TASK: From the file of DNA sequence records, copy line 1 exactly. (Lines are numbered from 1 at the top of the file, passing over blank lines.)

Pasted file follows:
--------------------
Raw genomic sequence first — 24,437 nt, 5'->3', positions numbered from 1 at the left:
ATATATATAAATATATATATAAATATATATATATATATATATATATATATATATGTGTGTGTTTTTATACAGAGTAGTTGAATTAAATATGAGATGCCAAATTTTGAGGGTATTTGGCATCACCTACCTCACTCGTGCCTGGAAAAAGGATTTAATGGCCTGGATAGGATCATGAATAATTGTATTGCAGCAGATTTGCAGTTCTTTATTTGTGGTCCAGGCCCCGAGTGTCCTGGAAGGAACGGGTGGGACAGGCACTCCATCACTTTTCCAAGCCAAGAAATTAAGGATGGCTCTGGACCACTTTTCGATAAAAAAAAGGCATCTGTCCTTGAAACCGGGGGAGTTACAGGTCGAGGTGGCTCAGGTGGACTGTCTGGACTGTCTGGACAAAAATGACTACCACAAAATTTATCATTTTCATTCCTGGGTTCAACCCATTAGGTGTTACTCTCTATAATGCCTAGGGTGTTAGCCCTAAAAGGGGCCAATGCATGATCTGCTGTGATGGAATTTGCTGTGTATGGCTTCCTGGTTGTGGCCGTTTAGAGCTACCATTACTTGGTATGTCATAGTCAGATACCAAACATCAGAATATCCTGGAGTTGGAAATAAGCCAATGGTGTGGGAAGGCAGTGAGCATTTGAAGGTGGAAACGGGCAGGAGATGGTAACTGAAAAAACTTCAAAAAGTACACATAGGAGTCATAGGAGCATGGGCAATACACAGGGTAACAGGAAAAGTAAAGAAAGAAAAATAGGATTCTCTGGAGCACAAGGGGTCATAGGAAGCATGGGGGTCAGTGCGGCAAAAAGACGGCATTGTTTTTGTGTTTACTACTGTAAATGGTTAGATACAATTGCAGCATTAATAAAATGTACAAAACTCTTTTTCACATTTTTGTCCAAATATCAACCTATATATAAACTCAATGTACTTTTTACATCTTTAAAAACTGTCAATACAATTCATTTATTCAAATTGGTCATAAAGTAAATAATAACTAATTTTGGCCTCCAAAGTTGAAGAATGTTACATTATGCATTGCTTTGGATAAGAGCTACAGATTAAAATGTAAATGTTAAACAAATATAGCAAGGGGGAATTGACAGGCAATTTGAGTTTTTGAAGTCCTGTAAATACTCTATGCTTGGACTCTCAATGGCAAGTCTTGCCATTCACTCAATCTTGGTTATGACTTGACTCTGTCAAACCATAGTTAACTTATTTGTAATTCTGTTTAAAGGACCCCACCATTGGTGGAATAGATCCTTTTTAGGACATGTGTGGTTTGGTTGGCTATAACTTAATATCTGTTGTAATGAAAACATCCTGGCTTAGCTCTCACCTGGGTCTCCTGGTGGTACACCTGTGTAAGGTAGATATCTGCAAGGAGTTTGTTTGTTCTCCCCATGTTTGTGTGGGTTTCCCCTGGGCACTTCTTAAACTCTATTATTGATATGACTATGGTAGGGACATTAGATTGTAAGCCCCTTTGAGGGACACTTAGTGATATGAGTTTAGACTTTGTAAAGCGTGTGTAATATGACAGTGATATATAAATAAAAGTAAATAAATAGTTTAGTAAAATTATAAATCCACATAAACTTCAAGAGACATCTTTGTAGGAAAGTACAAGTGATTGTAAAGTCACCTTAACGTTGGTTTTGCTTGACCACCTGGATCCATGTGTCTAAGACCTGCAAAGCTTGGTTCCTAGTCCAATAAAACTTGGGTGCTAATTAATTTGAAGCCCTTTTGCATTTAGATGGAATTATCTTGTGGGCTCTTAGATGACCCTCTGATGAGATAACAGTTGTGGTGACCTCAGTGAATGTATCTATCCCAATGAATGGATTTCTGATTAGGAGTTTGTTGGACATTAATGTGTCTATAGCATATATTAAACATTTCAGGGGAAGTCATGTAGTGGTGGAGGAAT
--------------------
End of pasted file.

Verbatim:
Raw genomic sequence first — 24,437 nt, 5'->3', positions numbered from 1 at the left: